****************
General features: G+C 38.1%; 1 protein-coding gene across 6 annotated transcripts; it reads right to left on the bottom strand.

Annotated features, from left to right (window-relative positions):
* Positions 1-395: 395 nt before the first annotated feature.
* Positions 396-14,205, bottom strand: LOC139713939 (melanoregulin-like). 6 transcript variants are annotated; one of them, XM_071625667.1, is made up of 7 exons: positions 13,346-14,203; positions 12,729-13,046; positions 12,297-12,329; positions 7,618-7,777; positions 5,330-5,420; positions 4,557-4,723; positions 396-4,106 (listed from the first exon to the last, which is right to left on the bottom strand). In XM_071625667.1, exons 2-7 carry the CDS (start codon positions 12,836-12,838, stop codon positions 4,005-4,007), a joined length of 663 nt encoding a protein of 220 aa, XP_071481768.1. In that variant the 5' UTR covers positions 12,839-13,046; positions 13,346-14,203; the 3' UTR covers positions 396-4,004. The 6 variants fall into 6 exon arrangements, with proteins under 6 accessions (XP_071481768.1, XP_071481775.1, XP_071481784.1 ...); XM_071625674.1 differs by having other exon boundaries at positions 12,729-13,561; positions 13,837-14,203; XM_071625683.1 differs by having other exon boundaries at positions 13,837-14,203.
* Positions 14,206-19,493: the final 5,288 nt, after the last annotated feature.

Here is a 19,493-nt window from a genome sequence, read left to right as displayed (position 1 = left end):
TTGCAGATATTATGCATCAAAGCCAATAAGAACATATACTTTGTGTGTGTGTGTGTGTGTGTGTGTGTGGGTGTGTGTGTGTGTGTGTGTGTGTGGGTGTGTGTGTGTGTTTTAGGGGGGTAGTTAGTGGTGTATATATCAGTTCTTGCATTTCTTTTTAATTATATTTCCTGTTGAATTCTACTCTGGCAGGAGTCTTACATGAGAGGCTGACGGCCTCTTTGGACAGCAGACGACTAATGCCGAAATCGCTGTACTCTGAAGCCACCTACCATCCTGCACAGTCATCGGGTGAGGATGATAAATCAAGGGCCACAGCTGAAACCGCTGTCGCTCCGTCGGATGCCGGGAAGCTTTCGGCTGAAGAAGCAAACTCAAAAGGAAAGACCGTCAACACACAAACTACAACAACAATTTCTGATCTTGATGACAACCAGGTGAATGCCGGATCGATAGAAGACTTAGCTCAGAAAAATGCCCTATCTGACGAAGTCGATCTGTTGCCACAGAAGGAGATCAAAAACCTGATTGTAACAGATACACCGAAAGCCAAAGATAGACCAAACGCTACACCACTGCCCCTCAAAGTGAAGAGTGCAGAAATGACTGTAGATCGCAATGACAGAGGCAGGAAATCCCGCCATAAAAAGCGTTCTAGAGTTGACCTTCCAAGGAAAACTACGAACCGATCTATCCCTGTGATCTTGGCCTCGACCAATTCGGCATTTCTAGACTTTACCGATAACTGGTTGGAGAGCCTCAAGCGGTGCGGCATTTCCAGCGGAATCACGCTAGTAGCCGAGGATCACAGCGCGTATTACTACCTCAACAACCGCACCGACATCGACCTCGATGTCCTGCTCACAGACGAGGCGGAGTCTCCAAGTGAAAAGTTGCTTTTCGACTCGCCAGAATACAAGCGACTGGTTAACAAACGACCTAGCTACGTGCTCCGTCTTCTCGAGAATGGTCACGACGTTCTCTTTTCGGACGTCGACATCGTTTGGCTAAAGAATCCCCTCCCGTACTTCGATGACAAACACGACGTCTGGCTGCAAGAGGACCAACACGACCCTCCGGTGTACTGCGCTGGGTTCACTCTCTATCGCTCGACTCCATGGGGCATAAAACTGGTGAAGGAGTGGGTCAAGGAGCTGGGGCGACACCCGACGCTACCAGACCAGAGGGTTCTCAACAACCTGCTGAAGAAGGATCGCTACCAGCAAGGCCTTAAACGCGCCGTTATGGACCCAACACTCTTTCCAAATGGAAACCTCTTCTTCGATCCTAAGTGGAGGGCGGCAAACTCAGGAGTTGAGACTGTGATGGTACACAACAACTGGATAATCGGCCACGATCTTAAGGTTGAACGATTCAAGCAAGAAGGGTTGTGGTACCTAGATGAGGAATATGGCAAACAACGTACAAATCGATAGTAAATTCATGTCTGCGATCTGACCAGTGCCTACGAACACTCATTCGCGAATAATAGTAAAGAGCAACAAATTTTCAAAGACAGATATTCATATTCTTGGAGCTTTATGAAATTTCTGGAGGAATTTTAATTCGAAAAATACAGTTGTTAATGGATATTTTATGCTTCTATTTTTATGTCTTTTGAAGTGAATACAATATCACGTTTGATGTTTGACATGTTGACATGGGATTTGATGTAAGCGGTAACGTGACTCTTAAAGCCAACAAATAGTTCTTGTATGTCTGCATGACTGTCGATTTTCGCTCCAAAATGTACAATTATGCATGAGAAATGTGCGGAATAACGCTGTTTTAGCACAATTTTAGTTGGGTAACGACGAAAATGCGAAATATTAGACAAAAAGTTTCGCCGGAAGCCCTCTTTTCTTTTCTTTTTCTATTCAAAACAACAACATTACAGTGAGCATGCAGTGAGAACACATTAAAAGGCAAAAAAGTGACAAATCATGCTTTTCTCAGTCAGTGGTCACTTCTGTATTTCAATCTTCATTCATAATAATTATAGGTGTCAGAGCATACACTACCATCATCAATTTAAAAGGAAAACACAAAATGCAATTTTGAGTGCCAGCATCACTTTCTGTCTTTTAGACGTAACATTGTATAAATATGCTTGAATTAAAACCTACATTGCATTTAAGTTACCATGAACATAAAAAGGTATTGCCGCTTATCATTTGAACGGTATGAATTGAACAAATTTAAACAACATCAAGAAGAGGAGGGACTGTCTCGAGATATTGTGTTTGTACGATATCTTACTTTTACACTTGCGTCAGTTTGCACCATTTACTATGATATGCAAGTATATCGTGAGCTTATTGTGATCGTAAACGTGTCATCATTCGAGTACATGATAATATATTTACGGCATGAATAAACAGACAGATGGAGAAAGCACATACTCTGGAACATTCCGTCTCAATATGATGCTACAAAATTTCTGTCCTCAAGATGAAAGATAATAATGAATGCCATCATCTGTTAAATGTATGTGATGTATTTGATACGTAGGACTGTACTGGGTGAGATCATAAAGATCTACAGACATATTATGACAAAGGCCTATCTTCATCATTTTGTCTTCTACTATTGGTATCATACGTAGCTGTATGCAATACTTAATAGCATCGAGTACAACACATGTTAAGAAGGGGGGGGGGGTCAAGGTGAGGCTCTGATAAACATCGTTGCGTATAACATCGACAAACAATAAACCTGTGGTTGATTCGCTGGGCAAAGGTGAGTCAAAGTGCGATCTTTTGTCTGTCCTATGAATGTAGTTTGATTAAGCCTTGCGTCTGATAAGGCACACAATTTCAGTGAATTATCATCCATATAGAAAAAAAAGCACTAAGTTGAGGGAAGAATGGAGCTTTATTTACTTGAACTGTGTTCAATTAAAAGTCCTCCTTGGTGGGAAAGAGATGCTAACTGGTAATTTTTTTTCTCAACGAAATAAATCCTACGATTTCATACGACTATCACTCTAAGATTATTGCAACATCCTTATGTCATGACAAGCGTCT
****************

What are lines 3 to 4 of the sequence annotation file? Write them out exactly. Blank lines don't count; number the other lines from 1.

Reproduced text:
* Positions 1-395: 395 nt before the first annotated feature.
* Positions 396-14,205, bottom strand: LOC139713939 (melanoregulin-like). 6 transcript variants are annotated; one of them, XM_071625667.1, is made up of 7 exons: positions 13,346-14,203; positions 12,729-13,046; positions 12,297-12,329; positions 7,618-7,777; positions 5,330-5,420; positions 4,557-4,723; positions 396-4,106 (listed from the first exon to the last, which is right to left on the bottom strand). In XM_071625667.1, exons 2-7 carry the CDS (start codon positions 12,836-12,838, stop codon positions 4,005-4,007), a joined length of 663 nt encoding a protein of 220 aa, XP_071481768.1. In that variant the 5' UTR covers positions 12,839-13,046; positions 13,346-14,203; the 3' UTR covers positions 396-4,004. The 6 variants fall into 6 exon arrangements, with proteins under 6 accessions (XP_071481768.1, XP_071481775.1, XP_071481784.1 ...); XM_071625674.1 differs by having other exon boundaries at positions 12,729-13,561; positions 13,837-14,203; XM_071625683.1 differs by having other exon boundaries at positions 13,837-14,203.